Naya Chorale — Close Your Eyes and Sing!

Australia based ensemble, Naya Chorale, achieves their riveting sound through meditation based exercises and focused warmups.

What is something you do with Naya that other choirs might find bizarre

About once a year, in a rehearsal when we’re not so pushed for time, we do about half an hour of vocal toning. We turn off the lights, find a place to sit on the floor, close our eyes, and start improvising – humming, various vowels, usually not words. It’s basically meditation for musicians, but instead of the focus being on just breath (as would be the norm for a lot of meditations) the focus is on how your notes are interacting with those of the singers around you.


Choir Name:  Naya Chorale
Location: Perth, Australia
Style:  Bit of everything: classical, contemporary, folk… 
Number of singers:  ~40
Choir Director Name: Adam Brockway
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How do your singers feel about this experience?

The sustained concentration creates a mental state where you can really feel like you’re floating. When it fades to silence at the end, there’s an amazing sense of tranquility in the room. 

Powerful and Chilling rendition of Skyfall from Naya Chorale (2013).

What are other ways that your singers bond?  

Photo shoots and music festivals. Each season we do a new photoshoot, and I think this helps everyone feel some ownership for the marketing material. On the day of the shoot there’s always a fair amount of waiting around, and with everyone being in fancy clothes and a unique location, malarkey and shenanigans inevitably ensues. The behind-the-scenes photos are usually more entertaining than the actual shoot… With the music festivals, there’s usually a road trip, car-pooling and light-night parties, so there’s plenty of non-singing time for people to hang out and get to know each other.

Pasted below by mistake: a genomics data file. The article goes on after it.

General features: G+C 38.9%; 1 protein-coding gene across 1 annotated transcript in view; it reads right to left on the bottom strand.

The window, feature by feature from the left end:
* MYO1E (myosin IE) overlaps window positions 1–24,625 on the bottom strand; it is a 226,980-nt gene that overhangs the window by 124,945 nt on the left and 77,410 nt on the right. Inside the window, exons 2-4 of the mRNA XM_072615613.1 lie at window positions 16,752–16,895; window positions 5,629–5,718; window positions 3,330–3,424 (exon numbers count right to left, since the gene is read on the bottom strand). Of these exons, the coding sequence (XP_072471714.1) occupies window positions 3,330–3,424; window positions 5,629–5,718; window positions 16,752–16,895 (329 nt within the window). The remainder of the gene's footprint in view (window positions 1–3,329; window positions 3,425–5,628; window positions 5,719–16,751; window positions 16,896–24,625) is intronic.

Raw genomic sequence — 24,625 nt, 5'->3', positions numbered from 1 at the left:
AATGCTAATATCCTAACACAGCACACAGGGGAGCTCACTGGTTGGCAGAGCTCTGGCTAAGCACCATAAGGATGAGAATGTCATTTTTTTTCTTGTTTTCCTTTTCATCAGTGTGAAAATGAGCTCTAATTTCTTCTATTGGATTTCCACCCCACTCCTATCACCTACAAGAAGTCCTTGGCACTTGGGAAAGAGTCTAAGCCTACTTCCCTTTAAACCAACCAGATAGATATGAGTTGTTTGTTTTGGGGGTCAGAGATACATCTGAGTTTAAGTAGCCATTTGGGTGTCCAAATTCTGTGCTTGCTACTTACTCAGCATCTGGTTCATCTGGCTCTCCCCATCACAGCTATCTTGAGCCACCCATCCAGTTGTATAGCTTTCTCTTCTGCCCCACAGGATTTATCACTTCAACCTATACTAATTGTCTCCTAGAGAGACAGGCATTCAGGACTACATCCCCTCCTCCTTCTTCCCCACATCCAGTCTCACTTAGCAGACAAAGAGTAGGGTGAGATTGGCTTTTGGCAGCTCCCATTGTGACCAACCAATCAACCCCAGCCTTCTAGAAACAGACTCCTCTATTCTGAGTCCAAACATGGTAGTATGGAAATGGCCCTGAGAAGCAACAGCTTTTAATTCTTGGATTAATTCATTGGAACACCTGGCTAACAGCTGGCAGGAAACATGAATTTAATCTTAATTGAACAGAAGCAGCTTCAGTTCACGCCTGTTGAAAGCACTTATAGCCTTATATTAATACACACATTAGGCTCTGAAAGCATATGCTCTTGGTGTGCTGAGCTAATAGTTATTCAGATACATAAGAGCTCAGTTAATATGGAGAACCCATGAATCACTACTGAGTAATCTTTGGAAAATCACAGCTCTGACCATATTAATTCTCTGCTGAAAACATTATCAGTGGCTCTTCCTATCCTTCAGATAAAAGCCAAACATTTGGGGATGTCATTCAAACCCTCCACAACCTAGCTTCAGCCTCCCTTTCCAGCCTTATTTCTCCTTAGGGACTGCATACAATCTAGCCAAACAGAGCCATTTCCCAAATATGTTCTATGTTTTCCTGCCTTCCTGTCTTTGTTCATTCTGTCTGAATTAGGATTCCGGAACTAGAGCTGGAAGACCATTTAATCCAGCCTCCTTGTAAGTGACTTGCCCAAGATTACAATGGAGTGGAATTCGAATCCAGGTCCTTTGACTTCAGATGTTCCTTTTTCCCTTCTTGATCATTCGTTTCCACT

Naya choir members ‘Behind the Scenes’ at their 2014 photo shoot.
Naya members reacting to their photo shoot after seeing them for the first time.

How is new music approached in your choir?

Well, it depends on the piece. Sometimes it’s as simple as starting at the beginning and reading through, but our music is rarely that simple. ? So, often I’ll integrate small parts (harmonies, ostinatos, tricky melodies or rhythms) into warm-ups so that the singers know them aurally before they’re reading the dots. If it’s one of those “loud and/or fast” ones, I’ll usually try and start with a small but epic section and get that sounding good so that it builds some excitement with the group for what the piece will become.

Can you share with us a favorite piece of repertoire?

So many to choose from…! Go Down Moses (arr. David Wright) is pretty awesome. It starts strong, goes from epic power to agonising despair and back again, and ploughs through 7 key changes along the way. It really takes no prisoners! There’s even a spot for thunder and lightning towards the end. Could you ask for anything more?

Any funny moments with Naya Chorale?

My birthday happened to fall on the day of the dress rehearsal for a major concert and I wanted to run a really pretty arrangement we were doing of MLK by U2. The song starts with a soft, open 5th drone, and so I put on my serious face, sang the pitch and gave the first cue. You can imagine my surprise when I got a very boisterous rendition of Happy Birthday sung at me instead!   

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